This behind-the-scenes work is one of the most important services we provide. When a member encounters an issue that negatively impacts their business, they can turn to us.
For example, Tabor Mountain Ski Resort was concerned about a gravel quarry expansion project that would have led to increased traffic, noise, and cut off the possibility of expansion. Through our advocacy process, we approached the Regional District of Fraser-Fort George. Our efforts, combined with others, resulted in the application being denied and the project halted. Read the article in the Prince George Citizen.
This is why the Chamber of Commerce exists: to stand up for the business community. Through advocacy work, we help remove red tape and other roadblocks. We are helping build the best possible climate for business!
To advocate for an issue, it must:
- Be of significance to the Chamber’s membership;
- Be timely;
- Be specific and actionable, (can be impacted by the actions and initiatives of the Chamber and its partners);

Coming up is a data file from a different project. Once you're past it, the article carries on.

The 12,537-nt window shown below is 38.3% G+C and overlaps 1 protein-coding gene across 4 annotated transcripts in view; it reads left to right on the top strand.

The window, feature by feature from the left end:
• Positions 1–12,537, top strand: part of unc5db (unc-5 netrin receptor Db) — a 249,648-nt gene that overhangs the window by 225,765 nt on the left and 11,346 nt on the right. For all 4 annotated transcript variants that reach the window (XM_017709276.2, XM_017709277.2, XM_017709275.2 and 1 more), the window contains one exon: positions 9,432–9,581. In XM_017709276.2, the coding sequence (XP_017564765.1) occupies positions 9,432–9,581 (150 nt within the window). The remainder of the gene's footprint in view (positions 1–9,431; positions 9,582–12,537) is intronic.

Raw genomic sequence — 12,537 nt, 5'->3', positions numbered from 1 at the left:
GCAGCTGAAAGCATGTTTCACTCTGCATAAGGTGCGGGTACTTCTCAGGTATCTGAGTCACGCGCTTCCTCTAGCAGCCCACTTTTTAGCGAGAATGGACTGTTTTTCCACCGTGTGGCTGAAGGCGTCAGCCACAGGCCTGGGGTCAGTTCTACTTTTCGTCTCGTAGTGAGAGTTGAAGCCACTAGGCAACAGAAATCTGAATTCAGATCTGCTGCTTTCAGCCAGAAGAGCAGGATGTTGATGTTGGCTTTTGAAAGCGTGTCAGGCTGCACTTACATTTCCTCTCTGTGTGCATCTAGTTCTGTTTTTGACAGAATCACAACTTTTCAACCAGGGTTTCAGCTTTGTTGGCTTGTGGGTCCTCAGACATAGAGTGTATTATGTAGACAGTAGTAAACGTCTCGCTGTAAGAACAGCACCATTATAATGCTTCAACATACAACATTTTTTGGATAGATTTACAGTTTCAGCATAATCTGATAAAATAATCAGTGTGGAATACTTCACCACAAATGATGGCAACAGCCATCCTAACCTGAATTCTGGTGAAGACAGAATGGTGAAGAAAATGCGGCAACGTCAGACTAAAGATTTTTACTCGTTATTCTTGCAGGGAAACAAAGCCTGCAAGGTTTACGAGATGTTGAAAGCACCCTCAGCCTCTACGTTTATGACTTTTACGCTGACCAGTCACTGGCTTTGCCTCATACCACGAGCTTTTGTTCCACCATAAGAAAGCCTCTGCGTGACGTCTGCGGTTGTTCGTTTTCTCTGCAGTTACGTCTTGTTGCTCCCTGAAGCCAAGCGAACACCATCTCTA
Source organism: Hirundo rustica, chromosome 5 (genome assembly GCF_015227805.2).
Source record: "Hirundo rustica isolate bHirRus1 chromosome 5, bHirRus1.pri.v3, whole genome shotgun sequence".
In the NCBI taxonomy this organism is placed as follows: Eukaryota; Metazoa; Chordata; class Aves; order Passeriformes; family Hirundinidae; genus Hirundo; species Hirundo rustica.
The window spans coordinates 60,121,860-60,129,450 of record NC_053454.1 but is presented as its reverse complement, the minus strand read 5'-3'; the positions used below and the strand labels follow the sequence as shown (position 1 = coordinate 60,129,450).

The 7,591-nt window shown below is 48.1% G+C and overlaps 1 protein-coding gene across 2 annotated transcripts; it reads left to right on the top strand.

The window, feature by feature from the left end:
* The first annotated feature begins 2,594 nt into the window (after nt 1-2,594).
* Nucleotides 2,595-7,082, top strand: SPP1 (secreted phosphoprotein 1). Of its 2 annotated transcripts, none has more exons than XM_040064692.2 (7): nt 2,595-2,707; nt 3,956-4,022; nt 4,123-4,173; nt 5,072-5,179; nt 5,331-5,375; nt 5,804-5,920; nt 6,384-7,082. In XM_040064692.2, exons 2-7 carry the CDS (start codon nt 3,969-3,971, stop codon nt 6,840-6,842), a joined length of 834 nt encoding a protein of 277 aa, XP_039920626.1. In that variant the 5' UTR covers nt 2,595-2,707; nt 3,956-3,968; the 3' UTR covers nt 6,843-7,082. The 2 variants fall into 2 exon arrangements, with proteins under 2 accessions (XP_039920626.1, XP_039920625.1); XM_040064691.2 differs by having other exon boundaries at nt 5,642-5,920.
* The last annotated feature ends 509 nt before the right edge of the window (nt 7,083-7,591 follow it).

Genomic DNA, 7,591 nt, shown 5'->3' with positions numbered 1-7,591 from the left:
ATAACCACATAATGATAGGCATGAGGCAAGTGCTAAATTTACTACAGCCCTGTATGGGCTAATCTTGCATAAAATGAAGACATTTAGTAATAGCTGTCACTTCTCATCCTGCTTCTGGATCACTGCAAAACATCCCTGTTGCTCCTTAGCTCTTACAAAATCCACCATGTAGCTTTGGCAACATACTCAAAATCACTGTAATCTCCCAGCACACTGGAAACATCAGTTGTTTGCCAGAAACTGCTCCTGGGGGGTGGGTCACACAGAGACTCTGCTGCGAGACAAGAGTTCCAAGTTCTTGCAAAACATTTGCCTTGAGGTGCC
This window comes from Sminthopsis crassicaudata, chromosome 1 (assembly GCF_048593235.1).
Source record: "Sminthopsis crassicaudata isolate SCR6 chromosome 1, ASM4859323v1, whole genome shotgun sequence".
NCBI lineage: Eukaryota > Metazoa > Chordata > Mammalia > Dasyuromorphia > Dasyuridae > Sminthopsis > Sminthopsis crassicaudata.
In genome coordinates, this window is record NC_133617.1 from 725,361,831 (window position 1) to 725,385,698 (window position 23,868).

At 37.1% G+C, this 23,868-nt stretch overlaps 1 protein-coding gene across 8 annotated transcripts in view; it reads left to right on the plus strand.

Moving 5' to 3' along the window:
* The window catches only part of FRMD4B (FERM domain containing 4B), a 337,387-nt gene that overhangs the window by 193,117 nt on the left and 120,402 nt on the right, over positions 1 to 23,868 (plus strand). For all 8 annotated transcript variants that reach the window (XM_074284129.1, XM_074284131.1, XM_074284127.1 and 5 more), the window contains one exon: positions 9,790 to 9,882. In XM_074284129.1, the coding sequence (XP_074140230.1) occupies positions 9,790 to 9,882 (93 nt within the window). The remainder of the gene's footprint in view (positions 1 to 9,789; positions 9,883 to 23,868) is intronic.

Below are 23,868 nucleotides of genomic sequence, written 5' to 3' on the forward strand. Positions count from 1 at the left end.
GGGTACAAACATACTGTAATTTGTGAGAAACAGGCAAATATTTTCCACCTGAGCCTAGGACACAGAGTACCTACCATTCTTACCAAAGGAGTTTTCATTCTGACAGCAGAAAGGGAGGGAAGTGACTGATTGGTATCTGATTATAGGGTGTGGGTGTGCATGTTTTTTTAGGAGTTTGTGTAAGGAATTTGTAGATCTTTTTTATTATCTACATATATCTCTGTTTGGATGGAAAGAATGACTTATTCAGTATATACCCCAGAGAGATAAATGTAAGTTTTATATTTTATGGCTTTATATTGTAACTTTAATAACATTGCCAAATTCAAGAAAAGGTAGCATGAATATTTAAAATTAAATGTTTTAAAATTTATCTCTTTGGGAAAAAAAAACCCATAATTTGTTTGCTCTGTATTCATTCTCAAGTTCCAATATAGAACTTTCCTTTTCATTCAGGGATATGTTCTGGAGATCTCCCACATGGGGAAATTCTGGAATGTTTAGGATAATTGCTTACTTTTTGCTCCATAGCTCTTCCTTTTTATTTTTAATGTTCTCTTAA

- Have a direct relationship to the Chamber’s vision, mission, values, goals and priorities;
- Be clear and understandable.
When an issue falls under these criteria, we will champion the cause to all levels of government. If it has a provincial, federal or international scope, we work with the BC Chamber of Commerce and Canadian Chamber of Commerce to make sure the voice of business is heard.
The Chamber’s Advocacy Committee is made up of Directors and Volunteers from local businesses. They meet monthly to address issues and work on policy initiatives to submit to the BC Chamber at their Annual General Meeting.
For over 100 years the Prince George Chamber of Commerce has been a strong advocate for the business community. We take pride in being the “voice of business” for our members.
We follow a step-by-step process. First, our Advocacy Committee identifies the issue and works to understand it. How wide scale is it? Does it impact one business, or many? In one industry, or many? Will it continue into the future, unless we intervene? We also take into account the parties involved, and whether we can realistically influence the outcome.
If our committee feels it’s within our scope, we proceed to further research the issue. Our Advocacy Committee will draft recommendations, that are then presented to our Board of Directors for approval. The ‘ask’ needs to be specific, tangible and measurable.
The next step, is to communicate the policy or position. That can include letter writing, in-person meetings, media releases, info sessions for members, political candidate forums, BC or Canadian Chamber resolution, among other avenues. We follow up and take note of the outcome. Then, we re-evaluate the situation to see if any further action is required.